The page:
|The Gift, one of two first-place winners.|
The fact-based story of a young woman giving all to care for her comatose husband and the tale of a young man caught up in drug dealing were the two top winners of the Youth Short Film Competition at the International Buddhist Film Festival 2012 Bangkok, which wrapped up its four-day run on Sunday.
The Gift, a heartfelt portrait of a wife cheerfully devoting her life to the care of her comatose husband brought many to tears. A true story, it was from the SumThink Production team and directed by Saranwich Janusasranwat.
It tied for first place with The Stain (รอยเปื้อน), about a young man who is trying to wash a permanent-marker stain from his white shirt. It then shows how he got that stain as he hangs around with some bad people, despite the warnings of his father. Directed by Nukool Khamlert, it was produced by the Mod Media team.
Second place went to Missing, about an 11-year-old boy whose mother has died. After moving to a new town, he is befriended by a girl and learns new ways to fill the void in his life. Directed by Wakim Neamtubtim, it was produced by the Streamline Film team.
Third place went to the comedy The Angel of Luck (เทพารวย), about a somtam vendor who is addicted to the lottery. She worships the goddess of wealth in hopes of scoring the right numbers. Her henpecked husband comes up with a way to get her to concentrate on her work. It was directed by Jiraon Promon and produced by the Filmstopper team.
In all, there were 13 finalist entries in the contest sponsored by the Buddhadasa Indapanno Archives and other agencies, with workshopping and mentoring for the teams by well-known figures in the Thai film industry.
The first package of shorts, shown on Saturday, was particularly strong, and judges had a hard time picking the best, hence the tie for first place.
A crowd-pleaser was Streamline Film's Phop (พบ), directed by Supakit Seksuwan, in which a young man has the temerity to warn a blade-wielding market vendor against killing fish. Instead, he buys the fish and takes it to a temple to release it in a pond. Later, his wallet is lifted, but karma has other ways of paying him back, even if it means difficulties for others. Meanwhile, it seems his assumptions about the market vendor might have been wrong.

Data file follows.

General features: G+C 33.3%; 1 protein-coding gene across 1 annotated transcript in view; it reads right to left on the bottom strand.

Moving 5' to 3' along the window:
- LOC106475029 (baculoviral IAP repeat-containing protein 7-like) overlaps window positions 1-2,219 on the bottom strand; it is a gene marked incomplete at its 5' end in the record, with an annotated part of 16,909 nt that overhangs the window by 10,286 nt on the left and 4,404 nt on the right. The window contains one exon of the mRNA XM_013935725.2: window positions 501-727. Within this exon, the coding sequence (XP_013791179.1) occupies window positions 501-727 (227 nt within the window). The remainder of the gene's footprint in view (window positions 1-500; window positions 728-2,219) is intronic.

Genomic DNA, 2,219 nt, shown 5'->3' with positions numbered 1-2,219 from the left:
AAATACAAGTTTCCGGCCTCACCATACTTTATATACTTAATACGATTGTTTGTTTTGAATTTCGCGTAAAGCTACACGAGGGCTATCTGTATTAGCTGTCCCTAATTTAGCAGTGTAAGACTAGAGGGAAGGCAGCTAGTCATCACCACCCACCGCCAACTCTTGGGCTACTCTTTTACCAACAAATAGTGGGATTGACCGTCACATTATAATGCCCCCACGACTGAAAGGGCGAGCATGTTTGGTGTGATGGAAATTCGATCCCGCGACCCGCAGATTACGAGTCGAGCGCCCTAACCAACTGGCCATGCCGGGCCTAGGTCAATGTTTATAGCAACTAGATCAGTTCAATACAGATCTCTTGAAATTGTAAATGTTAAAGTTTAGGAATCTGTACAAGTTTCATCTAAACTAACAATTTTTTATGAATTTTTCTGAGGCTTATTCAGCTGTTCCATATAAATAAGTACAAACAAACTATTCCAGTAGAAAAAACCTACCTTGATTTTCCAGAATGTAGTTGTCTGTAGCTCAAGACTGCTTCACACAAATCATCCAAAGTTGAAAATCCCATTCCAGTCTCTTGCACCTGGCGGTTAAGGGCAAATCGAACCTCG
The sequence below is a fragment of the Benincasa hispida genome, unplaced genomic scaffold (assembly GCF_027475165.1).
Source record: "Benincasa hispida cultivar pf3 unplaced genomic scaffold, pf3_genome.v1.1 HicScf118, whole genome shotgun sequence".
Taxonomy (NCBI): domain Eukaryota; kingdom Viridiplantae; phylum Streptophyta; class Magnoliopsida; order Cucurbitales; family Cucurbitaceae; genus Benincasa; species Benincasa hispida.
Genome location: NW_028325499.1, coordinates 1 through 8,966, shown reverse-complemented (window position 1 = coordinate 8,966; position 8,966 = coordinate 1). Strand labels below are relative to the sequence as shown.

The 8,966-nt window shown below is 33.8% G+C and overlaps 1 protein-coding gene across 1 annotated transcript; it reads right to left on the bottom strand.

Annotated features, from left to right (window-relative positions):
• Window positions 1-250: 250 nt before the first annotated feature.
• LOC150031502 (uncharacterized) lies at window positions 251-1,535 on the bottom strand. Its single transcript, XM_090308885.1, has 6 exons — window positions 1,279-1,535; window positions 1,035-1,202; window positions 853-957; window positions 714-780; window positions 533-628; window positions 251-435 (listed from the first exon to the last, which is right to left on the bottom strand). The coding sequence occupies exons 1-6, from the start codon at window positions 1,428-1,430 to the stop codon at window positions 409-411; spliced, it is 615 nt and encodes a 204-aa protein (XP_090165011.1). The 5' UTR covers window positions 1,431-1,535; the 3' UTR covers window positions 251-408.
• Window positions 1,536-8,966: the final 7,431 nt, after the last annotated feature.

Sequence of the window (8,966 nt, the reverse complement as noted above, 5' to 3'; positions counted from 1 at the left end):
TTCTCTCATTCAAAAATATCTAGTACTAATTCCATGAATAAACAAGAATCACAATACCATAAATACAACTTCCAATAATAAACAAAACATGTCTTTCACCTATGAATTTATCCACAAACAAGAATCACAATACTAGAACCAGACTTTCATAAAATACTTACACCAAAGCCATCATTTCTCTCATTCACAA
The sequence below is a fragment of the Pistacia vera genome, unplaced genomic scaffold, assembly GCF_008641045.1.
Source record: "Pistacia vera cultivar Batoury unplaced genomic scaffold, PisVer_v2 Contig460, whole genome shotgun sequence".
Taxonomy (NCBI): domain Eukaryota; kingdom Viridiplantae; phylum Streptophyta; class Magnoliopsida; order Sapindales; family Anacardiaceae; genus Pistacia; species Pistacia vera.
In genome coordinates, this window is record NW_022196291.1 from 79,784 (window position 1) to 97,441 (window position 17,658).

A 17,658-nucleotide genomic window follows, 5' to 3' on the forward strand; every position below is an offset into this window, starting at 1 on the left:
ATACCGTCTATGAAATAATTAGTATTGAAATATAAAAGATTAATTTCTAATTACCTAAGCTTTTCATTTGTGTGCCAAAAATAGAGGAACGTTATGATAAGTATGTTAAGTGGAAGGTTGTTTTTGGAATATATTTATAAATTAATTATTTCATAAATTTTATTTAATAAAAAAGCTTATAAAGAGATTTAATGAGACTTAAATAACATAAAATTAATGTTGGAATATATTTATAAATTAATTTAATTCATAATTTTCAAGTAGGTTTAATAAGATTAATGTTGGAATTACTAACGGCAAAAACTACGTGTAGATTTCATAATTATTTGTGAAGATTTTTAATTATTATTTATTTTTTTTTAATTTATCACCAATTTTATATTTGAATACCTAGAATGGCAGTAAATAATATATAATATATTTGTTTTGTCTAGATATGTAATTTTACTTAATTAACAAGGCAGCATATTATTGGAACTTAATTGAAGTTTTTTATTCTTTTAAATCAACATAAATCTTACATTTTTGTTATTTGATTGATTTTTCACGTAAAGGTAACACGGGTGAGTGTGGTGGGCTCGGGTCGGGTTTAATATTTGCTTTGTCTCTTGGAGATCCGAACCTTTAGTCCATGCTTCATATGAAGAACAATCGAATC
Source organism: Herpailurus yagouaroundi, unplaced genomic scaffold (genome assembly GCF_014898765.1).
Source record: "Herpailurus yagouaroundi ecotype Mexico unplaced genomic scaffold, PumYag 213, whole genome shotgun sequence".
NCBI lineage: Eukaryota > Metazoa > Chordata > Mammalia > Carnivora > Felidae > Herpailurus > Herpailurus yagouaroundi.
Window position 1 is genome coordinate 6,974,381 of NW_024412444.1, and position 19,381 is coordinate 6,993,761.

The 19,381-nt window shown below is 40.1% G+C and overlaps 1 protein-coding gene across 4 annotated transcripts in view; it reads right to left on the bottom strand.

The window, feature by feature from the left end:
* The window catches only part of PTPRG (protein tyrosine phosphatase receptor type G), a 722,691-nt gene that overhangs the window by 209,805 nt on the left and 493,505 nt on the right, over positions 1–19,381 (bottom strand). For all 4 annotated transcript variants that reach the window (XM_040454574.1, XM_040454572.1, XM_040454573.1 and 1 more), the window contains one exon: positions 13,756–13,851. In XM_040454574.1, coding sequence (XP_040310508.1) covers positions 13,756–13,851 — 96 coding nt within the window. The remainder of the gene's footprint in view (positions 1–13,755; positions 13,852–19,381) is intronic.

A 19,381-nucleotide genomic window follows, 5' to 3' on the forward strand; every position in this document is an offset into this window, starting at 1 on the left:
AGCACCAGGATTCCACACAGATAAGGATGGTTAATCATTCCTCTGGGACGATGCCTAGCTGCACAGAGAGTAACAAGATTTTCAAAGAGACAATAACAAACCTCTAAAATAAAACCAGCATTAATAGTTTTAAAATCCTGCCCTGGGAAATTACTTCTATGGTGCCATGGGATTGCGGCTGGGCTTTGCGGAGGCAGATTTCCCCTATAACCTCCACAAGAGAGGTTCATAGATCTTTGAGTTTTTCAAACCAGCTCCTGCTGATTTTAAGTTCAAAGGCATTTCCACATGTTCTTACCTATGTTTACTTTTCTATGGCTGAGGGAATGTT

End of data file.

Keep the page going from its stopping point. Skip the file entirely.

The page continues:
There was more comic moments in 13 (เสียบสาม) by team Krow, directed by Chaiyut Thanaudommongkol. In it, a selfish young man will do anything to succeed at a job interview, including butting in line at the motorcycle-taxi queue, not holding the elevator and taking the last sandwich on the lunch table. He's eventually taught a lesson, but in a nice way.
A darker tone was struck in Alternative by team Error, directed by Donlawat Sunsuk. It's a young guy's birthday and his mother wants him to come home that night to celebrate with her and eat cake. He has other ideas, which could prove to be fatal.
Women in a Room by Idea Production, directed by Athip Taechapongsaton, was a psychological drama in which a studious young woman is saddled with a selfish slacker slob for a college roommate. While one girl studies, the other yaks on her phone. The tension grows and grows until there's tears and a blade comes out.
Like the first-place winner The Gift, two other shorts dealt with illness and bed-ridden characters. Inevitable (หลับตาตื่น) by the Num-Rong team, directed by Thitiphun Bumrungwong, had a little boy with a respiratory ailment. His mother prays for his recovery at a homemade shrine at a nearby tree. Talking by the Wake Up team, directed by Pattaratape Reepairoj, has an older brother suddenly stricken with Huntington's disease. As he lays in bed paralyzed with his head bandaged, his siblings and mother try to cope.
And in Happiness by the Krapong Kongkang team, directed by Nuttawat Pattanasirisak, an eccentric artist is mistakenly thought to be insane and put in a psychiatric hospital. As he's being admitted, he's about to say he's not crazy, but then he sees a pretty nurse and decides to stay. For a little while anyway.
Let It Be by Girl Garden Cinema, directed by Anuwat Wisai and Suriyen Suakeaw, has a young man losing his job and being dumped by his girlfriend all in one day. He decides to move back home to his family's farm, bucking the trend of youths moving away from rice farming.
Anarchy in My Mind (ผมไม่ใช่คอมมิวนิสต์) by team Anyaprakard, directed by Nargon Srisophab, had more rural flavor, with a young man who lost his father in a mysterious incident. His mother can't answer his questions, so he seeks out a childhood friend to solve the mystery.